The Clearing is an independent first feature from director Pieter Jan Brugge, but he’s no industry newbie. A producer for Edward Zwick, Alan J. Pakula, and Michael Mann, Brugge has worked in the industry for 15 years.
Brugge took his idea to screenwriter Justin Haythe, who developed it with him into a full-fledged script. That they attracted Robert Redford, Willem Dafoe and Helen Mirren suggests they were on to something big. But watching The Clearing, I kept waiting for that moment of genius to flash. The movie shows great competence, but not brilliance.
R for language
The Clearing is a kidnap movie. Wayne (Robert Redford) is a successful car-rental executive. His wife Eileen (Helen Mirren) raised their children and now enjoys breakfasts by their private pool. The kidnapper is Arthur (Willem Dafoe), who holds a grudge against Wayne from earlier in his career.
The movie follows two timelines. One follows Wayne and Arthur hiking through a mountain forest to a remote cabin; the other is Eileen’s response to the ordeal, with her children and a helpful FBI agent moving in to the house.
Redford and Dafoe really inhabit their roles, and their interaction is a pleasure to watch. Although Arthur has the gun, Redford’s cool confidence (and his character’s success over Arthur in the past), gives him a psychological edge. Dafoe’s uses his character’s meekness as the starting point for a slightly psychopathic persona that keeps Walter on his toes.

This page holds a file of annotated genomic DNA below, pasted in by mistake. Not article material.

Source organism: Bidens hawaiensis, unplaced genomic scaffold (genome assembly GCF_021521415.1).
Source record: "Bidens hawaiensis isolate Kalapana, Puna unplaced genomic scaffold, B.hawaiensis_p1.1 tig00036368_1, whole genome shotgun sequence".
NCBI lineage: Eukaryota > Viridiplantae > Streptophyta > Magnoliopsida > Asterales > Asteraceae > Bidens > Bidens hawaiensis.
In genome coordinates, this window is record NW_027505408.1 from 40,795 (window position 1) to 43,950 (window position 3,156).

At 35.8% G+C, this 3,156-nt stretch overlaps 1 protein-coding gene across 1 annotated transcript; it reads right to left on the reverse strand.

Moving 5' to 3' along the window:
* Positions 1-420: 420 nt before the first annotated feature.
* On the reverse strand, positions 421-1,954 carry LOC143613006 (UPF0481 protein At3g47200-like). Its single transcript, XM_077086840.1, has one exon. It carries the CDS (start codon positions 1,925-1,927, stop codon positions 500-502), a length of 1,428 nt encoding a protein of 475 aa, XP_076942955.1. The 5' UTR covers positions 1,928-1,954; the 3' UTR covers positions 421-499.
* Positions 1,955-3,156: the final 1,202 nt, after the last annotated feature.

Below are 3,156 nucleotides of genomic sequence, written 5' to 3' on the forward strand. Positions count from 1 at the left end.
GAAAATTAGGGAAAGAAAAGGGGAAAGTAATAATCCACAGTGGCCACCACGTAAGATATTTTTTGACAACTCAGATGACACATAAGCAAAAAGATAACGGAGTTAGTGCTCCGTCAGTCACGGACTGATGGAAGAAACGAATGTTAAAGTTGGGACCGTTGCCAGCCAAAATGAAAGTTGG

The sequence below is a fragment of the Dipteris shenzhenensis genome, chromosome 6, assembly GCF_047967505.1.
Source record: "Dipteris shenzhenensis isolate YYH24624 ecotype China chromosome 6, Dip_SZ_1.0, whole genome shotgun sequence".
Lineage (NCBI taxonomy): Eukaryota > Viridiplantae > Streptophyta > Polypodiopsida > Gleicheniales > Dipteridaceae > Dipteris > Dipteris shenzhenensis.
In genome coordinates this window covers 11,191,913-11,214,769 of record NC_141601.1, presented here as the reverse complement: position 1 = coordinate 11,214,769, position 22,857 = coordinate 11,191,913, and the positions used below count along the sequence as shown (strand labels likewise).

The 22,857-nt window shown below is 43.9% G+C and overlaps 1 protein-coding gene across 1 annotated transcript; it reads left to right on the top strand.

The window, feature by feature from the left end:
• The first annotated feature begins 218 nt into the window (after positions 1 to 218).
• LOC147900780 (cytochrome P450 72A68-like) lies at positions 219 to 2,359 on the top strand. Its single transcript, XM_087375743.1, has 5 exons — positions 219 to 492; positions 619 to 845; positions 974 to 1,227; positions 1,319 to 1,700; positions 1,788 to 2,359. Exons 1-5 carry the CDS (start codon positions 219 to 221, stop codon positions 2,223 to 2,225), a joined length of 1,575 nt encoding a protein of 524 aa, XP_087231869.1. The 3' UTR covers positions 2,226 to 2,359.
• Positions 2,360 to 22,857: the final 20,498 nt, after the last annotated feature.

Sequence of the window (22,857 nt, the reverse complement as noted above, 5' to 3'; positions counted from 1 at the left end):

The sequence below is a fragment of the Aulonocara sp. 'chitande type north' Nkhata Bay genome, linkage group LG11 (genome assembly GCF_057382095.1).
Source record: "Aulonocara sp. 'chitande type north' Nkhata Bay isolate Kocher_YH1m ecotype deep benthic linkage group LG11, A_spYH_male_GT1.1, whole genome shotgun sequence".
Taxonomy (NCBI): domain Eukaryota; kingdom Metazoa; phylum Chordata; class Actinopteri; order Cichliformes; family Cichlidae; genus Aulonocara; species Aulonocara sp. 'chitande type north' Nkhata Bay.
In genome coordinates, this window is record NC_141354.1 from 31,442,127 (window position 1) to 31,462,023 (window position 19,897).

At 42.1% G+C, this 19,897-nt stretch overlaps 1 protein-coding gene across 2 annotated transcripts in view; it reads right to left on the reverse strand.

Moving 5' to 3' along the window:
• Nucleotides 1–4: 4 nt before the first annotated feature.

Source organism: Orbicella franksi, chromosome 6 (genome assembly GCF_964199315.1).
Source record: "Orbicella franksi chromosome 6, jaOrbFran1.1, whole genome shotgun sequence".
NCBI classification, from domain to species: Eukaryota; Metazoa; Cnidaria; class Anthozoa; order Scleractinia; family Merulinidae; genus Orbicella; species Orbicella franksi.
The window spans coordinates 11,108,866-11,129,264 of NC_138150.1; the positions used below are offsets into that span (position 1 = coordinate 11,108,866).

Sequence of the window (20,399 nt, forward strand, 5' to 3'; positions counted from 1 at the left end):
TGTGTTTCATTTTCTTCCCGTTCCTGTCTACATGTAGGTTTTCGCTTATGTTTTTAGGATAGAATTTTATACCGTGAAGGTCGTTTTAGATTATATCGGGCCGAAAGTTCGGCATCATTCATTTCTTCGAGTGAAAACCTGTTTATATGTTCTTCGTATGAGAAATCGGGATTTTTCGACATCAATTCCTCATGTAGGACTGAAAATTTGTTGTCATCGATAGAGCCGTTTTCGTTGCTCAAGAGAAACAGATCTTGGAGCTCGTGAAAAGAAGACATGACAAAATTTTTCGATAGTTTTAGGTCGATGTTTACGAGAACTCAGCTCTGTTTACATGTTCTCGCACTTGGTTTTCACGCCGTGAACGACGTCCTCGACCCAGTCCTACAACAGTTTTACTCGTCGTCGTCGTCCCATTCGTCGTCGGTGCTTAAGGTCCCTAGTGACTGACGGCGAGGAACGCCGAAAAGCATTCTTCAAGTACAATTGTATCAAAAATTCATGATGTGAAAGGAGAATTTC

What Time Is It?
The only sparkle of inspiration comes from Jan Brugge’s use of two timelines. Separating husband from wife, he tells the story of the emotional separation in their relationship. They’ve been married so long, their routine so comfortable, that they might as well be roommates instead of spouses. Keeping them apart in this crisis, Jan Brugge lets them each rediscover their love.
Jan Brugge also gives himself leeway to let the timelines run at different speeds. So while Wayne and Arthur have a real-time conversation, Eileen speaks with the feds about the procedures for dealing with kidnappers. And Eileen moves on to day two before Wayne and Arthur get half an hour from the car. It’s a subtle trick that demands the audience stay alert.
The end of the movie is satisfying, both as a story and emotionally. But watching the movie, I kept waiting for the big twist, the big stylistic expression, or whatever it was that got this movie produced instead of some other worthy script.
This “yeah, and...” reaction reminded me of another thriller, In the Bedroom. Like The Clearing, it was a good, suspenseful drama with a great cast, but in the end it too seemed more aptly described as “competent” than “brilliant.”